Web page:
Today’s recipe is none other than the simple white loaf of bread. Perfect for sandwiches, this recipe puts store-bought sandwich loaves to shame. In addition to having more flavor and a better texture than it’s mass-produced cousin, a from-scratch loaf of white sandwich bread has less than ten ingredients, and ones you can actually pronounce! It’s pretty easy to make too, as you’ll see below. So, roll up your sleeves, get out your flour, and prepare to be amazed at how good white bread can actually be!
Here’s the recipe as copied from my own King Arthur Flour Baker’s Companion:
- 3 cups (12 and 3/4 ounces) unbleached all-purpose flour
- 2 teaspoons instant yeast
- 1 and 1/4 teaspoons salt
- 3 tablespoons (1 and 1/4 ounces) sugar
- 4 tablespoons (2 ounces) butter
- 1/4 cup (1 and 1/4 ounces) nonfat dry milk
- 1/4 cup (1 and 1/2 ounces) potato flour, or 1/3 cup (3/4 ounce) potato flakes
- 1 and 1/8 cups (9 ounces) lukewarm water
Combine all the ingredients and mix and knead them together – by hand, mixer, or bread machine – until you’ve made a soft, smooth dough. Adjust the dough’s consistency with additional flour or water as needed; but remember, the more flour you add while you’re kneading, the heavier and drier your final loaf will be. Cover and let the dough rise for 1 hour, until it’s puffy (though not necessarily doubled in bulk).
Transfer the dough to a lightly greased work surface and shape it into an 8-inch log. Transfer the log to a lightly greased 8 and 1/2 x 4 and 1/2-inch loaf pan, cover the pan (a proof cover works well here), and let the bread rise until the outer edge has risen about 1 inch over the rim of the pan, about 1 hour.
Preheat the oven to 350 degrees Fahrenheit.
Uncover the pan and bake the bread for 35 to 40 minutes, tenting it lightly with aluminum foil for the final 10 to 15 minutes if it appears to be browning too quickly. Remove the bread from the oven, take it out of the pan, and place it on a wire rack to cool completely. After 15 minutes, brush it with butter, if desired; this will give it a soft crust.
Ok, now that we have the technical recipe above, I’ll go into showing you step-by-step how I was able to bake the tasty loaf you see up top!
Learning Tip: Like I said, I’m an amateur baker, so I’m still learning things along the way. What I discovered is that “nonfat dry milk” is the same thing as powdered milk, and was available in the baking section of the local grocery store. Also, I learned that potato flakes are the main ingredient in most instant mashed potato mixes, so I used one with no major flavoring (I think it was Homestyle Butter or something) and it worked out great.
Now, once I had all my ingredients measured out, I threw them into my handy-dandy mixing bowl, attached my bread hook to my Kitchen-Aid mixer, and let the machine take the work out of kneading my dough by using the lowest speed.
Normally, I don’t have to add any flour or water to the dough, but today I ended up adding almost 1/2 of a cup of additional flour to get a dough ball to form (instead of the dough just completely sticking to the sides of the bowl).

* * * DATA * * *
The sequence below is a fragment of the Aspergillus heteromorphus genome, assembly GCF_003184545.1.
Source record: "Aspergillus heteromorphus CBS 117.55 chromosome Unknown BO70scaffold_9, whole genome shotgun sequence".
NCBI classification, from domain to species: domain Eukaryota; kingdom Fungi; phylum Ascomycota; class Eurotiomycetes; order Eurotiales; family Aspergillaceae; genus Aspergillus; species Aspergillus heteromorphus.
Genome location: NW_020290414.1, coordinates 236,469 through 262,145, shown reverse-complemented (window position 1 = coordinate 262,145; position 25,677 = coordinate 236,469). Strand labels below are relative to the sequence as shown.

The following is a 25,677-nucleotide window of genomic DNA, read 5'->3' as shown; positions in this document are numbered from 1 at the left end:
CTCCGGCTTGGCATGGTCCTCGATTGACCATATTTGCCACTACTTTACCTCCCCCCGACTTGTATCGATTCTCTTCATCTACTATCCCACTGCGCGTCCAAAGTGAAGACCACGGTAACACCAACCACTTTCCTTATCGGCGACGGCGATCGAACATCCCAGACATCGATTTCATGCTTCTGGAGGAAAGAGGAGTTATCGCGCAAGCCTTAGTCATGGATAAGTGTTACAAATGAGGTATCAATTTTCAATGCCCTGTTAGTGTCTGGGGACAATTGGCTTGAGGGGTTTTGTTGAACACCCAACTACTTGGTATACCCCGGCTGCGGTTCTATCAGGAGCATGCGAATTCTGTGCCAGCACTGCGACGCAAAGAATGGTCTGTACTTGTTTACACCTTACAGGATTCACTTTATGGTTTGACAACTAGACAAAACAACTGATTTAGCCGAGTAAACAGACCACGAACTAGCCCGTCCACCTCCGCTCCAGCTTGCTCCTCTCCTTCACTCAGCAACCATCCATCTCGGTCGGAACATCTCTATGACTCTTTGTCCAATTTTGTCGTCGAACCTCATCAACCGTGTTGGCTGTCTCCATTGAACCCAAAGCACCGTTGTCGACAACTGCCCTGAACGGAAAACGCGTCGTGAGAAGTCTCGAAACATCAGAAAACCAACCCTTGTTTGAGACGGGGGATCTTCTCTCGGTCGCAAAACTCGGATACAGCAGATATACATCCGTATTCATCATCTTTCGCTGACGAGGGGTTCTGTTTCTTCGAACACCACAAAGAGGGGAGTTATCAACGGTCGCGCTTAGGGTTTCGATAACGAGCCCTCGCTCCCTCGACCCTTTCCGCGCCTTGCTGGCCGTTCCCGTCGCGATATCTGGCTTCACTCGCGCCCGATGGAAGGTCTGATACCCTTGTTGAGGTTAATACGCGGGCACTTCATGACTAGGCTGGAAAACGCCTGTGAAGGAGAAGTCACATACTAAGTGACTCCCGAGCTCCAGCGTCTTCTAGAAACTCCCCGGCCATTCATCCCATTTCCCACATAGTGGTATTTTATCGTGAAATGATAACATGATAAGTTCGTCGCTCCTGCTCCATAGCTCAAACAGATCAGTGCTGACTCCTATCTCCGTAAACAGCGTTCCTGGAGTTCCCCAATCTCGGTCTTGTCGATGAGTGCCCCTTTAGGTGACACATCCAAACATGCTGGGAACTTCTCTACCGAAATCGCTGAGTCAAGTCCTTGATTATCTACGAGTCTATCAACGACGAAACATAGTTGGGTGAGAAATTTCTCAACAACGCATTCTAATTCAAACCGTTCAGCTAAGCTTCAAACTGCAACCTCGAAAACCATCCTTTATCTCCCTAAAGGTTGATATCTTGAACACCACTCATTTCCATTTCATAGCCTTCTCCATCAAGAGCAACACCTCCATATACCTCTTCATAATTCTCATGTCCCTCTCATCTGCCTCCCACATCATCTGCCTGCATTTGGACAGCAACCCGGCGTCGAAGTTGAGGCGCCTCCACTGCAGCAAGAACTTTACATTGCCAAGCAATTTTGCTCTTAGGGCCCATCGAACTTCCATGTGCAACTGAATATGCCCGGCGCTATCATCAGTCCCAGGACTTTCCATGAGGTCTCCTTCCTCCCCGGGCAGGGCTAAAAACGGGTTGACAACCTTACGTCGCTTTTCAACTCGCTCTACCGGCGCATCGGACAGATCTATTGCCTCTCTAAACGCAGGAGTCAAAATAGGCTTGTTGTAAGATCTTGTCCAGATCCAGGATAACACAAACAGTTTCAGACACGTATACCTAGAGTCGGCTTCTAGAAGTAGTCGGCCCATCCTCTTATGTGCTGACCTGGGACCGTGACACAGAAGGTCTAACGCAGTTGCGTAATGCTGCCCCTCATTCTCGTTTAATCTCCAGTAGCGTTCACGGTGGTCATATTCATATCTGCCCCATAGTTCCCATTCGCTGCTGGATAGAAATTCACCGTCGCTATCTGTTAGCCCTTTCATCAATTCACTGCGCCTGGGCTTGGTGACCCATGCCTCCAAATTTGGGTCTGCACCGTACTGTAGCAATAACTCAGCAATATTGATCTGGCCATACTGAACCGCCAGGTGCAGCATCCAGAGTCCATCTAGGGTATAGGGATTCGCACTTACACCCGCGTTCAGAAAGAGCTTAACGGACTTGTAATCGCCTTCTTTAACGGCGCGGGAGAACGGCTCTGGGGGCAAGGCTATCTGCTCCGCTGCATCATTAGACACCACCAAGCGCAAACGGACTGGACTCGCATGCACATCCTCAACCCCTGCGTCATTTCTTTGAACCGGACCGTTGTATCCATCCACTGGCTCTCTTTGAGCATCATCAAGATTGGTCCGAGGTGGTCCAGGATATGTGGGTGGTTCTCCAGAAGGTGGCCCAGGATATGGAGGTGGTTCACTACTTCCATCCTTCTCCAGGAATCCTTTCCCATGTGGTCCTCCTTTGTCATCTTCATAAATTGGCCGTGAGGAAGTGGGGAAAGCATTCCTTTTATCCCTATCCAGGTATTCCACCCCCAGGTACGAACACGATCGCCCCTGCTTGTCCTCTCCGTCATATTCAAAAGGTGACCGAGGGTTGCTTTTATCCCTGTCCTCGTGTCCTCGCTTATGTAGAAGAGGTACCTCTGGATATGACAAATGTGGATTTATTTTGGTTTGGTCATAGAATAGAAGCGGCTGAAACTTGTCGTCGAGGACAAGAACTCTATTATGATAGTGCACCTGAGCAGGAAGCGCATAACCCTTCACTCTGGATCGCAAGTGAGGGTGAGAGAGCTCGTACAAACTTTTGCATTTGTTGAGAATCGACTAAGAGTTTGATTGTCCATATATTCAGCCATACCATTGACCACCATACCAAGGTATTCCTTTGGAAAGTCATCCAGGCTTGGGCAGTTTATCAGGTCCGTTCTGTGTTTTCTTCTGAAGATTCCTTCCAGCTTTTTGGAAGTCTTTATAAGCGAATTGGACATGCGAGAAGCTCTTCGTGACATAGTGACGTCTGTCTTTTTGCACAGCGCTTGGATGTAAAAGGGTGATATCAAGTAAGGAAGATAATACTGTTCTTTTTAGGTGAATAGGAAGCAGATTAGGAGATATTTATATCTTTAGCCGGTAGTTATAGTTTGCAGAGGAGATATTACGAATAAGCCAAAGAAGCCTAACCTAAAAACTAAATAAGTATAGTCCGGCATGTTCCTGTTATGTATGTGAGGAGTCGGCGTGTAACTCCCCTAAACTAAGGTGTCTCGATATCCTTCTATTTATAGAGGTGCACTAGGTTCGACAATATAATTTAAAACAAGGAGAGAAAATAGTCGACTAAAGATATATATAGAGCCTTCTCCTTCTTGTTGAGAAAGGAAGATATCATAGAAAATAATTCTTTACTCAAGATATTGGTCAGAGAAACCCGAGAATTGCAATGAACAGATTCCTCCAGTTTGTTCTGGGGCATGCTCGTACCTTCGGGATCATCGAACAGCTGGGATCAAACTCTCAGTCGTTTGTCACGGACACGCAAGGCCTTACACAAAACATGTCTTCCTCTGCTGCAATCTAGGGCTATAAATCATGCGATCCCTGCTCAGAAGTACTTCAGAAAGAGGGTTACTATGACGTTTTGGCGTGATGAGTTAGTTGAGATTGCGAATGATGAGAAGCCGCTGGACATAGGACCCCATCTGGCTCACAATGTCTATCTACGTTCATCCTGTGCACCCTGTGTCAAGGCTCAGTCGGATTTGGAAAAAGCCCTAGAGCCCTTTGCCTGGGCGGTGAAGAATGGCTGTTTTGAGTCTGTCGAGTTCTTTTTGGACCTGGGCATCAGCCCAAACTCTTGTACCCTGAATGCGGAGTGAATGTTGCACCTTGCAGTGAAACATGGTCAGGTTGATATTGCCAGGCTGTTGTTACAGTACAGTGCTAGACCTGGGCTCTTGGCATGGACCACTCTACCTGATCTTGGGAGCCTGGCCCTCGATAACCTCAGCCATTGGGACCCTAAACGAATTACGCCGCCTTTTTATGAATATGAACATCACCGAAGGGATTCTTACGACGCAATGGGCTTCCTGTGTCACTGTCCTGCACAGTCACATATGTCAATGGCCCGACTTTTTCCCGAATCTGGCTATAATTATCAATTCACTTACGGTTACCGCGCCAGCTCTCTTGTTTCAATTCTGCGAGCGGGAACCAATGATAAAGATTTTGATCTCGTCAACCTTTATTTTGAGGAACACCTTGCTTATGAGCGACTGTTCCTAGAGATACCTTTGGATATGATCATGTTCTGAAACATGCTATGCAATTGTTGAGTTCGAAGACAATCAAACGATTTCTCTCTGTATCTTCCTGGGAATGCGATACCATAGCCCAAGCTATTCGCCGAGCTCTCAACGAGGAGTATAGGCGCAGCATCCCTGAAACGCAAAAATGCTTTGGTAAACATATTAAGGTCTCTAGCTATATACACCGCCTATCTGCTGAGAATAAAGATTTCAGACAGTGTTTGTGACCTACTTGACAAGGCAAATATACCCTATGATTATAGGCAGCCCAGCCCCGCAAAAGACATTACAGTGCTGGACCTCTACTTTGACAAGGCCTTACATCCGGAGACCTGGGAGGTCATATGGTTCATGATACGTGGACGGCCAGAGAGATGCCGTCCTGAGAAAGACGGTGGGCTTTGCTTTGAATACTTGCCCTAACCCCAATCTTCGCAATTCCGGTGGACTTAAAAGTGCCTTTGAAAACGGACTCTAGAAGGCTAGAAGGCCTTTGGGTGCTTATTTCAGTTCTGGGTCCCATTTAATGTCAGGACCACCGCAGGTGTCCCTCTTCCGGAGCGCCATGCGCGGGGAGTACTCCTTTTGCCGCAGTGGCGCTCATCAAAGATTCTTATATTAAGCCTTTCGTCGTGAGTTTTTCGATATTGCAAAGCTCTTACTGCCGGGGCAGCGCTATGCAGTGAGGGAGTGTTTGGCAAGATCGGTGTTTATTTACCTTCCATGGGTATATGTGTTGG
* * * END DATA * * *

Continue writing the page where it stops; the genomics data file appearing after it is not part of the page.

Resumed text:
After about eight minutes, I was pleased with how my dough ball looked. I took it out of the bowl, pulled off some dough that was stuck to the very bottom of the bowl, added it to the dough ball, and formed it into a nice sphere. I then placed the dough ball back into the mixing bowl.
Next, I covered the bowl with a clean dish rag, and placed it in a warm, dry spot to rise. In this case, it happened to be my empty microwave. (Make sure you don’t start the microwave accidentally or you’re going to have a fireworks show and some ruined dough.)
After an hour had passed, I uncovered the bowl and inspected my newly-risen dough. The picture below might not do it justice, but the dough had almost doubled in size.
I greased the inside of my loaf pan with a non-stick baking spray, then lightly sprinkled my counter-top workspace with a bit of flour. Next, I turned out the dough onto the workspace and spread it out with my hands.
Once it was the length of the loaf pan and uniformly the same thickness, I began to roll the dough into a log.
Next, I picked the log of dough up and placed it into the greased loaf pan.
The crease in mine above won’t affect the way the loaf tastes, it just made it a little less pretty. Don’t worry if yours doesn’t look perfect either, just as long it’s fitting into the loaf pan like mine does. Loosely drape that clean dish cloth back over the top of the loaf pan and set it back in that warm, dry spot (again, for me, it was my empty microwave). Let it rise for another hour (mine took about an hour and twenty minutes) until the loaf has raised up about an inch over the top of the loaf pan. Towards the end of the rise, preheat the oven to 350 degrees Fahrenheit.
Now that your dough is starting to look like a loaf of bread, you can pop it into the middle rack of the preheated oven. I baked the bread for 25 minutes, then draped a sheet of aluminum foil loosely over the top of the bread to keep it from getting too brown. I then baked it for another ten minutes. In total, it baked 35 minutes before it came out of the oven to cool.
When it came out, the bread looked like this:
I then took my clean dish towel, draped it back over the top of the loaf and rested my hand gently on the towel, took an oven mitt in my other hand, flipped the pan upside down and let the loaf fall into the dish towel. Once I did this, I set the loaf on a wire baking rack and let it cool for a half hour.
It’s really tempting to cut into the bread right away, especially because it makes your kitchen smell WONDERFUL! Don’t do it though, it needs that time to cool down so it’ll slice properly and maintain that nice loaf shape.
In case you needed a reminder of what it looks like when it’s done, here you go:
See guys! It isn’t tough at all! If you decided to give this recipe a try, let me know how it went! Happy baking, everyone!